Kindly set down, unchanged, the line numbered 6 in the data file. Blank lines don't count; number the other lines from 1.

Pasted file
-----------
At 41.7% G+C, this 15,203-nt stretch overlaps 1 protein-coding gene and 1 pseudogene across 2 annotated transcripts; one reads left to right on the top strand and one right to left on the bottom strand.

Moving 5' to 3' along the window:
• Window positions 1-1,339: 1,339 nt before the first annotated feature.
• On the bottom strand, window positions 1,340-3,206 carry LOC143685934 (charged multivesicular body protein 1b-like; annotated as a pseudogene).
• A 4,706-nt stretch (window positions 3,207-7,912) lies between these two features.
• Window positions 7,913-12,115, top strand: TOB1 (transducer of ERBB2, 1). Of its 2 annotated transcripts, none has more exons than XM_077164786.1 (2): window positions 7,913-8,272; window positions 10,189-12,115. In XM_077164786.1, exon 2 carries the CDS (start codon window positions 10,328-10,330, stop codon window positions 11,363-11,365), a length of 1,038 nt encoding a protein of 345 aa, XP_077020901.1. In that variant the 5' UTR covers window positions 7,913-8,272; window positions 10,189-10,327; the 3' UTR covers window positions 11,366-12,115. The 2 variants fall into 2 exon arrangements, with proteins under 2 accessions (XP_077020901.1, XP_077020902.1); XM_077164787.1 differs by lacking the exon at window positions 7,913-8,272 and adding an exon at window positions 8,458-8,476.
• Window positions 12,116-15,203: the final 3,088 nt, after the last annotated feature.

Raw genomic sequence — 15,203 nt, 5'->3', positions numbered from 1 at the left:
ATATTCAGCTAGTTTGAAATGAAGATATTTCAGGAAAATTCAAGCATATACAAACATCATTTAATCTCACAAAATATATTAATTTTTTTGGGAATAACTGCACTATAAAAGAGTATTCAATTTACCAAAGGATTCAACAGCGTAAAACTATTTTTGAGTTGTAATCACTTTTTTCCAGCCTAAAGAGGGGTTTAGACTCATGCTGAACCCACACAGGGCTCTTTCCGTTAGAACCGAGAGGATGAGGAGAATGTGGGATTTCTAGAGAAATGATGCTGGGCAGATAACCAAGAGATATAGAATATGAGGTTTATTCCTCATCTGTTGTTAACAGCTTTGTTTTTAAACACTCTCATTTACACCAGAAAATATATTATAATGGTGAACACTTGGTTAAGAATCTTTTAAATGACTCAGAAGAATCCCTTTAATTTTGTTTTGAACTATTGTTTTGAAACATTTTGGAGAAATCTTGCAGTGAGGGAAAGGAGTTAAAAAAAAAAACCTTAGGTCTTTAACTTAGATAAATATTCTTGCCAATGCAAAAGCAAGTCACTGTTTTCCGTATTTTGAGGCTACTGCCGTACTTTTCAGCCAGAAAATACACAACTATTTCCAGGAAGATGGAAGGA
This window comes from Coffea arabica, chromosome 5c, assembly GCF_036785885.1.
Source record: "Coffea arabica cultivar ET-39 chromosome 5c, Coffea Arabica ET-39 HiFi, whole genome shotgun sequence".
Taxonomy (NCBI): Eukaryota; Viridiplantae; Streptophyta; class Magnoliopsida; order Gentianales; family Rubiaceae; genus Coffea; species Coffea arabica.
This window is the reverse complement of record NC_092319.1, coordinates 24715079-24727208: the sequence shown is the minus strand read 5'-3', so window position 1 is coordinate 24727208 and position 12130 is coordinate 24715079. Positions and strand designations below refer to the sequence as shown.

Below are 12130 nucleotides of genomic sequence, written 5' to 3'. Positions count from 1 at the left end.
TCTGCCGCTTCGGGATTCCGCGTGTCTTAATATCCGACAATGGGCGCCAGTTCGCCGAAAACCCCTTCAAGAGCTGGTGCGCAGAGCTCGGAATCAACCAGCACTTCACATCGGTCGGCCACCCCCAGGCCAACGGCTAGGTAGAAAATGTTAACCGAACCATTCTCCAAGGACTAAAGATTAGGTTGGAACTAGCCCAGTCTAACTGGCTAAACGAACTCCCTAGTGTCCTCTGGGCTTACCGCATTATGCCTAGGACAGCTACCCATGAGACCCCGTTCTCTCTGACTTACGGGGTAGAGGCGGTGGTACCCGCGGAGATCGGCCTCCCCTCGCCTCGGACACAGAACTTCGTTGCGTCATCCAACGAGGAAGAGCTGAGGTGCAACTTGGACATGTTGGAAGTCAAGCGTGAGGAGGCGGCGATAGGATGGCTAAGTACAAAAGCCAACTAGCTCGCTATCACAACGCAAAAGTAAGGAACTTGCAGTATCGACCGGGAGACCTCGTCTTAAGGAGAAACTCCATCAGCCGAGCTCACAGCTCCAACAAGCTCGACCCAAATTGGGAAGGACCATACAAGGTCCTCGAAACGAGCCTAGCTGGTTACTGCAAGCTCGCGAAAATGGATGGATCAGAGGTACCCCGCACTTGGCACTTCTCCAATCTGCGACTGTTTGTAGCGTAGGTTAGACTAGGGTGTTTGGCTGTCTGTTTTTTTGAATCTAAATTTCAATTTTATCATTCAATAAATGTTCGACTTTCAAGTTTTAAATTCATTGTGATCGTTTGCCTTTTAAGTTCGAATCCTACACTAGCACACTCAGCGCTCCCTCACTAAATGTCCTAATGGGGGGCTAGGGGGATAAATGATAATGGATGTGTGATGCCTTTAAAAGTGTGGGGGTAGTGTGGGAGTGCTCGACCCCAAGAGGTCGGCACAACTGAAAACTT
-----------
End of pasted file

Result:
• Window positions 7,913-12,115, top strand: TOB1 (transducer of ERBB2, 1). Of its 2 annotated transcripts, none has more exons than XM_077164786.1 (2): window positions 7,913-8,272; window positions 10,189-12,115. In XM_077164786.1, exon 2 carries the CDS (start codon window positions 10,328-10,330, stop codon window positions 11,363-11,365), a length of 1,038 nt encoding a protein of 345 aa, XP_077020901.1. In that variant the 5' UTR covers window positions 7,913-8,272; window positions 10,189-10,327; the 3' UTR covers window positions 11,366-12,115. The 2 variants fall into 2 exon arrangements, with proteins under 2 accessions (XP_077020901.1, XP_077020902.1); XM_077164787.1 differs by lacking the exon at window positions 7,913-8,272 and adding an exon at window positions 8,458-8,476.